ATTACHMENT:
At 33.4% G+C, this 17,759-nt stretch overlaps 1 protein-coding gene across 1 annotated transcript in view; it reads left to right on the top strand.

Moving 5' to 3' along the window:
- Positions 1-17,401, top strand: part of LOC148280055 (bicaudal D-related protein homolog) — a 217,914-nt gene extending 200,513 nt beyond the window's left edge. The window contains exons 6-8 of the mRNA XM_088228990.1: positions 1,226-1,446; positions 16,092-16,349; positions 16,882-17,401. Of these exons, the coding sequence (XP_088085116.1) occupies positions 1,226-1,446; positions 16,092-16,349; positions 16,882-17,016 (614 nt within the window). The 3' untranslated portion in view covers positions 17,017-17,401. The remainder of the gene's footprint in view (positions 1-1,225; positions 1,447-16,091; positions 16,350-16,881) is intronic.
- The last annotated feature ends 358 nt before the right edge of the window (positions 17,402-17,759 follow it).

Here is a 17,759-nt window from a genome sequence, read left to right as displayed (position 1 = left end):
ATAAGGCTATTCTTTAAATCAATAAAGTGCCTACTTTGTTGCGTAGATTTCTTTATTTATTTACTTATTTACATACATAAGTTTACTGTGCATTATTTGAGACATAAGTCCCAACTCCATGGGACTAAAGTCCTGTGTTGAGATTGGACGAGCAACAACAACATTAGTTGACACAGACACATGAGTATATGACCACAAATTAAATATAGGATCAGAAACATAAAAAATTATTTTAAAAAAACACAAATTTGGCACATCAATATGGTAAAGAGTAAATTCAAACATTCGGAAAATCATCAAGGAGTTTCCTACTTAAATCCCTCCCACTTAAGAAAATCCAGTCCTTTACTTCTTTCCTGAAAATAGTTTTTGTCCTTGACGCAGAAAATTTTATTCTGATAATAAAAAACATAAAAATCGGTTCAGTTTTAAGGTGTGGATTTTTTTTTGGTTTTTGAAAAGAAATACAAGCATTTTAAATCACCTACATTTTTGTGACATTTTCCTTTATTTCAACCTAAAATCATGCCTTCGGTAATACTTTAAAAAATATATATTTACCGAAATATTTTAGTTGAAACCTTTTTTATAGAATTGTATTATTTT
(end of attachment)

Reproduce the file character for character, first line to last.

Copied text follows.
At 33.4% G+C, this 17,759-nt stretch overlaps 1 protein-coding gene across 1 annotated transcript in view; it reads left to right on the top strand.

Moving 5' to 3' along the window:
- Positions 1-17,401, top strand: part of LOC148280055 (bicaudal D-related protein homolog) — a 217,914-nt gene extending 200,513 nt beyond the window's left edge. The window contains exons 6-8 of the mRNA XM_088228990.1: positions 1,226-1,446; positions 16,092-16,349; positions 16,882-17,401. Of these exons, the coding sequence (XP_088085116.1) occupies positions 1,226-1,446; positions 16,092-16,349; positions 16,882-17,016 (614 nt within the window). The 3' untranslated portion in view covers positions 17,017-17,401. The remainder of the gene's footprint in view (positions 1-1,225; positions 1,447-16,091; positions 16,350-16,881) is intronic.
- The last annotated feature ends 358 nt before the right edge of the window (positions 17,402-17,759 follow it).

Here is a 17,759-nt window from a genome sequence, read left to right as displayed (position 1 = left end):
ATAAGGCTATTCTTTAAATCAATAAAGTGCCTACTTTGTTGCGTAGATTTCTTTATTTATTTACTTATTTACATACATAAGTTTACTGTGCATTATTTGAGACATAAGTCCCAACTCCATGGGACTAAAGTCCTGTGTTGAGATTGGACGAGCAACAACAACATTAGTTGACACAGACACATGAGTATATGACCACAAATTAAATATAGGATCAGAAACATAAAAAATTATTTTAAAAAAACACAAATTTGGCACATCAATATGGTAAAGAGTAAATTCAAACATTCGGAAAATCATCAAGGAGTTTCCTACTTAAATCCCTCCCACTTAAGAAAATCCAGTCCTTTACTTCTTTCCTGAAAATAGTTTTTGTCCTTGACGCAGAAAATTTTATTCTGATAATAAAAAACATAAAAATCGGTTCAGTTTTAAGGTGTGGATTTTTTTTTGGTTTTTGAAAAGAAATACAAGCATTTTAAATCACCTACATTTTTGTGACATTTTCCTTTATTTCAACCTAAAATCATGCCTTCGGTAATACTTTAAAAAATATATATTTACCGAAATATTTTAGTTGAAACCTTTTTTATAGAATTGTATTATTTT